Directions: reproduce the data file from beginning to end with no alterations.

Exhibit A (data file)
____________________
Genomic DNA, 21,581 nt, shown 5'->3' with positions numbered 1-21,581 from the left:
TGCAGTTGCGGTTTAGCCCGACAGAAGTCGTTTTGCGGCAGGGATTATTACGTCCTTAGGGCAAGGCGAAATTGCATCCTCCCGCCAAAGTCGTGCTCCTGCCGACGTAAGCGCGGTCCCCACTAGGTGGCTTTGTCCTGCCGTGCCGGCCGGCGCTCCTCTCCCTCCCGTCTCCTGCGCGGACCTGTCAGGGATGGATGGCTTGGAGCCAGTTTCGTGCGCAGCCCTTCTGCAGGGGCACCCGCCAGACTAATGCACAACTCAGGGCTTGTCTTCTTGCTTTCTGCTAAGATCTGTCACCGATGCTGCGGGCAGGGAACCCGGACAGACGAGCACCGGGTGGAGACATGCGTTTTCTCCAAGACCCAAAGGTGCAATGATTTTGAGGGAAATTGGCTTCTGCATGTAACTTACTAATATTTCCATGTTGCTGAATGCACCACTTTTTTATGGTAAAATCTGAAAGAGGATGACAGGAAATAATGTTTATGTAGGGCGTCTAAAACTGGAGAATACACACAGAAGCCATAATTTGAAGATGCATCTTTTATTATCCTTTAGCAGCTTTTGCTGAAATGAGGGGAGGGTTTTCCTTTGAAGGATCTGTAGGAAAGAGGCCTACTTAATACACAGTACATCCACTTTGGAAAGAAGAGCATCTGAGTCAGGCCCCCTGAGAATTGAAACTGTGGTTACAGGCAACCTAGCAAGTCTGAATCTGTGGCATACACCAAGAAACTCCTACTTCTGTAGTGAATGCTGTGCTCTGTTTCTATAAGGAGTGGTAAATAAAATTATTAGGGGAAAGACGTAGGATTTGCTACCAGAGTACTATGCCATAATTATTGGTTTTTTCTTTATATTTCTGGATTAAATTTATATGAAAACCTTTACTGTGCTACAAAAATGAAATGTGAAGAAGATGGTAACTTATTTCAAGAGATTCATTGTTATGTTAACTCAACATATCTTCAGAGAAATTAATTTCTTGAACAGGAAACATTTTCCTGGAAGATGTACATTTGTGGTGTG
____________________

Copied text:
Genomic DNA, 21,581 nt, shown 5'->3' with positions numbered 1-21,581 from the left:
TGCAGTTGCGGTTTAGCCCGACAGAAGTCGTTTTGCGGCAGGGATTATTACGTCCTTAGGGCAAGGCGAAATTGCATCCTCCCGCCAAAGTCGTGCTCCTGCCGACGTAAGCGCGGTCCCCACTAGGTGGCTTTGTCCTGCCGTGCCGGCCGGCGCTCCTCTCCCTCCCGTCTCCTGCGCGGACCTGTCAGGGATGGATGGCTTGGAGCCAGTTTCGTGCGCAGCCCTTCTGCAGGGGCACCCGCCAGACTAATGCACAACTCAGGGCTTGTCTTCTTGCTTTCTGCTAAGATCTGTCACCGATGCTGCGGGCAGGGAACCCGGACAGACGAGCACCGGGTGGAGACATGCGTTTTCTCCAAGACCCAAAGGTGCAATGATTTTGAGGGAAATTGGCTTCTGCATGTAACTTACTAATATTTCCATGTTGCTGAATGCACCACTTTTTTATGGTAAAATCTGAAAGAGGATGACAGGAAATAATGTTTATGTAGGGCGTCTAAAACTGGAGAATACACACAGAAGCCATAATTTGAAGATGCATCTTTTATTATCCTTTAGCAGCTTTTGCTGAAATGAGGGGAGGGTTTTCCTTTGAAGGATCTGTAGGAAAGAGGCCTACTTAATACACAGTACATCCACTTTGGAAAGAAGAGCATCTGAGTCAGGCCCCCTGAGAATTGAAACTGTGGTTACAGGCAACCTAGCAAGTCTGAATCTGTGGCATACACCAAGAAACTCCTACTTCTGTAGTGAATGCTGTGCTCTGTTTCTATAAGGAGTGGTAAATAAAATTATTAGGGGAAAGACGTAGGATTTGCTACCAGAGTACTATGCCATAATTATTGGTTTTTTCTTTATATTTCTGGATTAAATTTATATGAAAACCTTTACTGTGCTACAAAAATGAAATGTGAAGAAGATGGTAACTTATTTCAAGAGATTCATTGTTATGTTAACTCAACATATCTTCAGAGAAATTAATTTCTTGAACAGGAAACATTTTCCTGGAAGATGTACATTTGTGGTGTG